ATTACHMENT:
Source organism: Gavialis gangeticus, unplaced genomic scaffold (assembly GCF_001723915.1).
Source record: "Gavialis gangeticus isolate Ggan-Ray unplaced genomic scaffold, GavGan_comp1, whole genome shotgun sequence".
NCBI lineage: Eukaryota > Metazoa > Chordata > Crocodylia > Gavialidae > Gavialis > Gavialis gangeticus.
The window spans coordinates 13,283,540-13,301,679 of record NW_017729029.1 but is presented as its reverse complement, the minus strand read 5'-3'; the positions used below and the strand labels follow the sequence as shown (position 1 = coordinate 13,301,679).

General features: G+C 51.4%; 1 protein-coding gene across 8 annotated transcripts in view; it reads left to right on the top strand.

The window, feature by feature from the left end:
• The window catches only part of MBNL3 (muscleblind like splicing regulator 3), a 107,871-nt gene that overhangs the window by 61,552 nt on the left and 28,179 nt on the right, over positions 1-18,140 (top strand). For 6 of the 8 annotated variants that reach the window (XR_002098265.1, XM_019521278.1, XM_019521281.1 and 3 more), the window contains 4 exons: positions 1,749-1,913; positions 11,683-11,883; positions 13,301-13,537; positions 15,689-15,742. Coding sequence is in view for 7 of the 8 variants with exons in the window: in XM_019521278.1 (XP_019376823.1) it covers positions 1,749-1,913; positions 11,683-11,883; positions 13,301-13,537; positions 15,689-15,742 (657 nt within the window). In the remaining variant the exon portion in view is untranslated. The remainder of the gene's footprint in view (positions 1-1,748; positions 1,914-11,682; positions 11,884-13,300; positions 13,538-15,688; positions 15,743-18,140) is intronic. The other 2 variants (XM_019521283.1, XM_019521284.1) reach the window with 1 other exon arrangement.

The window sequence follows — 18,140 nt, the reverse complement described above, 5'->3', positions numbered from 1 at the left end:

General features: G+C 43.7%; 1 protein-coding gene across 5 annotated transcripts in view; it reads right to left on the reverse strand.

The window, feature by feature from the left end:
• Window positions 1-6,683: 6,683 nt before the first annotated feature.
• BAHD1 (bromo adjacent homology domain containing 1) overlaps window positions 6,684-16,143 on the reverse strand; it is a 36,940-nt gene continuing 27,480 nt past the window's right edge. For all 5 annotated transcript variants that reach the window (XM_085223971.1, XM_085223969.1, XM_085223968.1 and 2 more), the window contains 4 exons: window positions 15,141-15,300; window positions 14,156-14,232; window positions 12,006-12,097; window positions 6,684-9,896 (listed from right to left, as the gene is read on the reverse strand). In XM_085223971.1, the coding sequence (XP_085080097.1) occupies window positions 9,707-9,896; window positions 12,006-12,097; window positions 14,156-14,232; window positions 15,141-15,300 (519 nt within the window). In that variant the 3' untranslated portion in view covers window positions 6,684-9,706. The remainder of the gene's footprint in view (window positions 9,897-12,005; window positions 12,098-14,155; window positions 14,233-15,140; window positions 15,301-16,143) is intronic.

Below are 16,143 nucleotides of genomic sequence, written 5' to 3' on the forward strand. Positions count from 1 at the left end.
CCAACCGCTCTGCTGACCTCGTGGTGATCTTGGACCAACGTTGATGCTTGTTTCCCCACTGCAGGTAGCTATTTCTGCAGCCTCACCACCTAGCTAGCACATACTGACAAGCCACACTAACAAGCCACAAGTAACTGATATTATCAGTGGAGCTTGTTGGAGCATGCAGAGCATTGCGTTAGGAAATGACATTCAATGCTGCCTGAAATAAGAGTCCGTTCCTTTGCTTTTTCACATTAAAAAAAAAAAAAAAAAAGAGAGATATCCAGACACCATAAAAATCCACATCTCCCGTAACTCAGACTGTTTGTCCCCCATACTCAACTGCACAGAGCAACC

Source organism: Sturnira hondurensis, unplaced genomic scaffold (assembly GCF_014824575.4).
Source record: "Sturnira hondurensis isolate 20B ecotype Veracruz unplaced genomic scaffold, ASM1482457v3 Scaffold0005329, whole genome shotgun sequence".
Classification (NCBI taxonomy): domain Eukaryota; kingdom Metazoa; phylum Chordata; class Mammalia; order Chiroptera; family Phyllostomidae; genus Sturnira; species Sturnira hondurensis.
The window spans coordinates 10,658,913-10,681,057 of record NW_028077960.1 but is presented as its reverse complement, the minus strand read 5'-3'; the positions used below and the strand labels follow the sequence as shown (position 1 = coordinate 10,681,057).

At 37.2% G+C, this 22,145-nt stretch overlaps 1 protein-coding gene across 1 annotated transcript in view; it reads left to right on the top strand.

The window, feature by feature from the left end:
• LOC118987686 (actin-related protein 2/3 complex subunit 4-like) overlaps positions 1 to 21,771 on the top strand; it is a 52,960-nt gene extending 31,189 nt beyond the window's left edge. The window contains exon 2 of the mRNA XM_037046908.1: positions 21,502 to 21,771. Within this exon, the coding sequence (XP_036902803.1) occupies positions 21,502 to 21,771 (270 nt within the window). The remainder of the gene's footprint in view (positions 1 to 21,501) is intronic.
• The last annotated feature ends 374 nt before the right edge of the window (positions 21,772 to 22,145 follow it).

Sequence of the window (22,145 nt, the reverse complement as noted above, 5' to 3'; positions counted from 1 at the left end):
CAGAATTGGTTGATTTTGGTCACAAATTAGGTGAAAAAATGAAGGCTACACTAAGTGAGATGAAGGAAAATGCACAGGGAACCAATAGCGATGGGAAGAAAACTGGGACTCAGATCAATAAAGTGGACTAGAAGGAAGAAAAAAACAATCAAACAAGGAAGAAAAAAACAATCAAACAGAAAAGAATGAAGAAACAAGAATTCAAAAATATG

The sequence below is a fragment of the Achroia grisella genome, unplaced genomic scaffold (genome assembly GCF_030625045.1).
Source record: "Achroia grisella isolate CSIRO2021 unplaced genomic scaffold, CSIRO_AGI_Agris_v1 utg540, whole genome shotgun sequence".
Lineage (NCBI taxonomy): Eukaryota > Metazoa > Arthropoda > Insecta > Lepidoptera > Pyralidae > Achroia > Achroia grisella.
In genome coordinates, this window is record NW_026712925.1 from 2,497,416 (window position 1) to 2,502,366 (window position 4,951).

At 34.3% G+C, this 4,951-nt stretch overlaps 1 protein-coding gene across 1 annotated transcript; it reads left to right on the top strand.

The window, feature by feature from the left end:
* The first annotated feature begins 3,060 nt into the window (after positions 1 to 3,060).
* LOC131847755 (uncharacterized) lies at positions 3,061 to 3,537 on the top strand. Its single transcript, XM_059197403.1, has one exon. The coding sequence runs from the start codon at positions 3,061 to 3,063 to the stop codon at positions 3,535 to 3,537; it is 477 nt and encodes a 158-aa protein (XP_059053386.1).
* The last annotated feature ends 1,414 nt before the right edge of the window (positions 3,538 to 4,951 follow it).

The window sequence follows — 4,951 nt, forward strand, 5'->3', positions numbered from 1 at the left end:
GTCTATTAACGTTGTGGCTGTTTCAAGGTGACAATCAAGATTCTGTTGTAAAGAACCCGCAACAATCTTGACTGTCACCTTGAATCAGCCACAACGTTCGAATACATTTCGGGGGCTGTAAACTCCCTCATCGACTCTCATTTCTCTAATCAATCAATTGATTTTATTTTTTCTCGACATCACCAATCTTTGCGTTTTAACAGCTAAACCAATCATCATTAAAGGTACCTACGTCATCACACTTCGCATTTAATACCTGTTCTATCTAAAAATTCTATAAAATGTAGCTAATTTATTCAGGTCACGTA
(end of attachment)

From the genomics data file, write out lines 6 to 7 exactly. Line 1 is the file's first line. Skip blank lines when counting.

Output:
The window, feature by feature from the left end:
• The window catches only part of MBNL3 (muscleblind like splicing regulator 3), a 107,871-nt gene that overhangs the window by 61,552 nt on the left and 28,179 nt on the right, over positions 1-18,140 (top strand). For 6 of the 8 annotated variants that reach the window (XR_002098265.1, XM_019521278.1, XM_019521281.1 and 3 more), the window contains 4 exons: positions 1,749-1,913; positions 11,683-11,883; positions 13,301-13,537; positions 15,689-15,742. Coding sequence is in view for 7 of the 8 variants with exons in the window: in XM_019521278.1 (XP_019376823.1) it covers positions 1,749-1,913; positions 11,683-11,883; positions 13,301-13,537; positions 15,689-15,742 (657 nt within the window). In the remaining variant the exon portion in view is untranslated. The remainder of the gene's footprint in view (positions 1-1,748; positions 1,914-11,682; positions 11,884-13,300; positions 13,538-15,688; positions 15,743-18,140) is intronic. The other 2 variants (XM_019521283.1, XM_019521284.1) reach the window with 1 other exon arrangement.